What do Pope Francis, St. Vincent and a Gen-X CEO have in common? Visitors to this site will easily see connections between Pope Francis and St. Vincent. What might not be so obvious to them is how a Gen-X CEO belongs in their company. (For those not familiar with the terminology a Gen-X is someone today’s Millenials regard as old.)
I recently read in the Harvard Business Review “Why a Gen-X CEO Hired a Millennial to Help Him Keep a Learning Mindset” I particularly liked it because it expresses so much what I believe is “the what, why and how” of ongoing formation. But I was also struck by how in tune his approach was with St. Vincent and Pope Francis.
The Gen-X CEO and the Millennial
This Gen-X CEO recently hired a 24-year-old, Morgan, and given him the title of Director of Execution and Evolution. “I told him his job is to help me grow my business and my mind.” Here is one of the things he is learning from him.
Get with the times. When I was younger, I used to hate how most sales trainers spoke. It’s why I initially didn’t want to become one. Their stories came across like, “Back in my day, we used to…” And they’d tell one stale story after another.But now I understand how that happens. When you do something year after year, it’s natural to fall into that pattern. Your stories become your shtick. And if I’m not careful, I’ll become that guy. Recently, I was showing a prospect what I thought was a great example of an email exchange. But the date on it was from 2014. For people Morgan’s age, that’s looking back at a time when they were still in college, before they spent three years in the working world. It’s ancient history.I’ve asked Morgan to help me avoid dating myself. I want him to be the one to tell me, “Hold on, old man” — so that trainees in my courses won’t secretly be thinking that.
I could not help thinking of Pope Francis! Pope Francis may be 80 but he has a profound understanding of our times and eternal truths.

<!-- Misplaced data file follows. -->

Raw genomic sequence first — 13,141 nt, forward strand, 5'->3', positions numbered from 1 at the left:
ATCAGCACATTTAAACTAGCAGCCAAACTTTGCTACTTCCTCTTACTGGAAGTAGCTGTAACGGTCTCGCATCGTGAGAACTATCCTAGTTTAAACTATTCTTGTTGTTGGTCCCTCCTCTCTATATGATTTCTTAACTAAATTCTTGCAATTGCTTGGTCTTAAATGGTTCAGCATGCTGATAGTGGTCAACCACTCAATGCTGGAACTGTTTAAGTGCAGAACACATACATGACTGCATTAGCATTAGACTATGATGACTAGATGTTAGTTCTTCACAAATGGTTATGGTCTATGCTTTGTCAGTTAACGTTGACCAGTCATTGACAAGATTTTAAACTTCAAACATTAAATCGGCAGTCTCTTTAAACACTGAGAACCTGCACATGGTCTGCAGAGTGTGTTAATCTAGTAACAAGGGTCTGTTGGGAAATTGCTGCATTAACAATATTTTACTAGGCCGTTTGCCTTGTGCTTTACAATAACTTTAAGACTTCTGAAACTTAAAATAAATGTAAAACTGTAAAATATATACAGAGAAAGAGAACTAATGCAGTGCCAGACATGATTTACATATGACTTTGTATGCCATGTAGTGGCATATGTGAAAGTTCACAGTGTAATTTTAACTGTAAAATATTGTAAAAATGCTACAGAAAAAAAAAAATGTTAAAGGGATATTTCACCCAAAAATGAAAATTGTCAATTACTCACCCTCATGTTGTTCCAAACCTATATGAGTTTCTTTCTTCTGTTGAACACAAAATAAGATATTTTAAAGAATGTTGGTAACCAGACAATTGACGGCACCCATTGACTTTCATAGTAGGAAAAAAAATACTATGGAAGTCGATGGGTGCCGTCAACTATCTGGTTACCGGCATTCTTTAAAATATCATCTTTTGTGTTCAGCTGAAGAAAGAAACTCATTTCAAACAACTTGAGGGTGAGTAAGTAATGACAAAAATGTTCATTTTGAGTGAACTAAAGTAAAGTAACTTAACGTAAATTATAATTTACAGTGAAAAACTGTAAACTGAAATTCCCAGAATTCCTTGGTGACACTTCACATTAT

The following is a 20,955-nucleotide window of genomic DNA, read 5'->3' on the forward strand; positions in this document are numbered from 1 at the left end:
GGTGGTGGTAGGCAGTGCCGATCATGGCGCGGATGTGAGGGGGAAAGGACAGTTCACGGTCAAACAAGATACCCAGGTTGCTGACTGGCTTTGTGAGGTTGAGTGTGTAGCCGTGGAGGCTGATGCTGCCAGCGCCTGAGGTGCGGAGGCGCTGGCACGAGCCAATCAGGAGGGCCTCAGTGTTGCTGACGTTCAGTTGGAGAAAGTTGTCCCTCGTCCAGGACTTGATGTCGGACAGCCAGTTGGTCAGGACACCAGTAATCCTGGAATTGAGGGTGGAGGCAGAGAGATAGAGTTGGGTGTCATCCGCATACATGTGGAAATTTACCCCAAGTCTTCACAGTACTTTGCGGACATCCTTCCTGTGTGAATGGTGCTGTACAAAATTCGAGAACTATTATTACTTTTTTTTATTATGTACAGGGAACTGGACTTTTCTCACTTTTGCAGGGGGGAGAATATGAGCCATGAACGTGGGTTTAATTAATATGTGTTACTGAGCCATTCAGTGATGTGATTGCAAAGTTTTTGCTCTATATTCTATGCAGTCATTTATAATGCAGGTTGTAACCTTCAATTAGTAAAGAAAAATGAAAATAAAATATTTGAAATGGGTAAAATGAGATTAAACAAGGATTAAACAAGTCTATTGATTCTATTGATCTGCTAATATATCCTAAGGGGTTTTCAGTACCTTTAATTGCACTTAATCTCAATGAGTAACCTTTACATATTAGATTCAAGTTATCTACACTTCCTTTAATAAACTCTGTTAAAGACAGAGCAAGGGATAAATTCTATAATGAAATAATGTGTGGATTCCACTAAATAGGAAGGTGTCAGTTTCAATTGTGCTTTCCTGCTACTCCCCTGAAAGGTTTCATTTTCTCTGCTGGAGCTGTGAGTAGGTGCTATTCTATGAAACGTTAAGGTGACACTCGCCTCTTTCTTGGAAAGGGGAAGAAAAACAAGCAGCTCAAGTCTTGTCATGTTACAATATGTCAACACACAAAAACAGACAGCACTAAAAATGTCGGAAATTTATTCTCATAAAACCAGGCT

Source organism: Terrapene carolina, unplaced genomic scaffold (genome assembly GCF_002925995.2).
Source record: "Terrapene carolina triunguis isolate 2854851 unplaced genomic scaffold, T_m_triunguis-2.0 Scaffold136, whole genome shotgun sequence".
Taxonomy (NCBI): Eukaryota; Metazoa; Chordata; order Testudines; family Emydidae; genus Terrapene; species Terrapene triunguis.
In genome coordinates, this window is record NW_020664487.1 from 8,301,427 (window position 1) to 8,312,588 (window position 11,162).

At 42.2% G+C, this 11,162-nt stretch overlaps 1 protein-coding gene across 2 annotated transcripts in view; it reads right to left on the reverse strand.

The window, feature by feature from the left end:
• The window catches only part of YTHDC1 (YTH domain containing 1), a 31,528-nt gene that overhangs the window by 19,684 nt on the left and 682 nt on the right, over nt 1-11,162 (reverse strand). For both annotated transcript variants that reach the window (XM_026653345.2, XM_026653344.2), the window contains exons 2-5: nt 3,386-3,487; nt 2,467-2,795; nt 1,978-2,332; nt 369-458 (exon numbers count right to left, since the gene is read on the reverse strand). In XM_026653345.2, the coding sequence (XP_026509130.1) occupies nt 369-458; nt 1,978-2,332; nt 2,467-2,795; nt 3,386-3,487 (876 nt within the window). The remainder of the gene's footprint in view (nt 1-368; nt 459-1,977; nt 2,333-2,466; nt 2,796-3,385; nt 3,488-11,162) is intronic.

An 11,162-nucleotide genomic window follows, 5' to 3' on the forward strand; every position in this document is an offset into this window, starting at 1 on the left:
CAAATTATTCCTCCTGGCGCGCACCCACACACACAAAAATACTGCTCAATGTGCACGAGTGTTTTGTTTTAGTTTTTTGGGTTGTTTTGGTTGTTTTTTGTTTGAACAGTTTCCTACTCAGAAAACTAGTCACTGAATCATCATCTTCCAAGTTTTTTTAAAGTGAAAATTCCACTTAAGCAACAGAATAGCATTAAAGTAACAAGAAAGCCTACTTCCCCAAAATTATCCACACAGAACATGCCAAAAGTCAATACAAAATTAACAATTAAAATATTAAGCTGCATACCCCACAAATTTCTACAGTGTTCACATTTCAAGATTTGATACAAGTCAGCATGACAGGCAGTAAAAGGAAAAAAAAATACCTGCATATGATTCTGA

“There’s a phrase that should never be used: ‘It’s always been done that way.’ That phrase, let me tell you, is bad. We must always be changing because time changes.The only thing that does not change is what’s essential. What doesn’t change is the announcement of Jesus Christ, missionary attitude, prayer, the need to pray, the need to be formed, and the need to sacrifice. That does not change. You have to find the way, how to do it, but it does not change.But the ‘always done this way’ phrase did so much damage in the Church, and continues to do so much damage to the Church.”
He reminded us that it is necessary for us to leave our comfort zone, and avoid the temptation of wanting to control everything or try to achieve a useless perfectionism that only stops evangelization.
“I suspect that Vincent himself would deny that he was creative. Many historians tell us that he was not a particularly original thnker. But my own judgment is that St. Vincent was remarkably creative in this sense: he listened well; he knew a good idea when he heard one and he was inventive in putting good ideas into practice. He had the capacity to shape good ideas into concrete forms, many of which have lasted for hundreds of years.
Continuing our 400-year heritage
There is a danger when we look back over our 400 year history. The danger is that we will only see the accomplishment and not the spirit that led to those accomplishments.
We could easily forget how much Vincent changed over his lifetime. In his presentation “From Here to Where?” to the Vincentian Family at Vincentian Symposium in Rome Fr. Dennis Holtschneider reminded us of some forgotten facts and truths about those 400 years. Change has been with us since the beginning.
Questions as we move forward
- What is my instinctive reaction when I hear a young person suggest a different way of doing things?
- Do I actively seek to discover more effective ways of serving people on the peripheries?
- What skills will I need to evangelize in a world increasingly shaped by digital technology?
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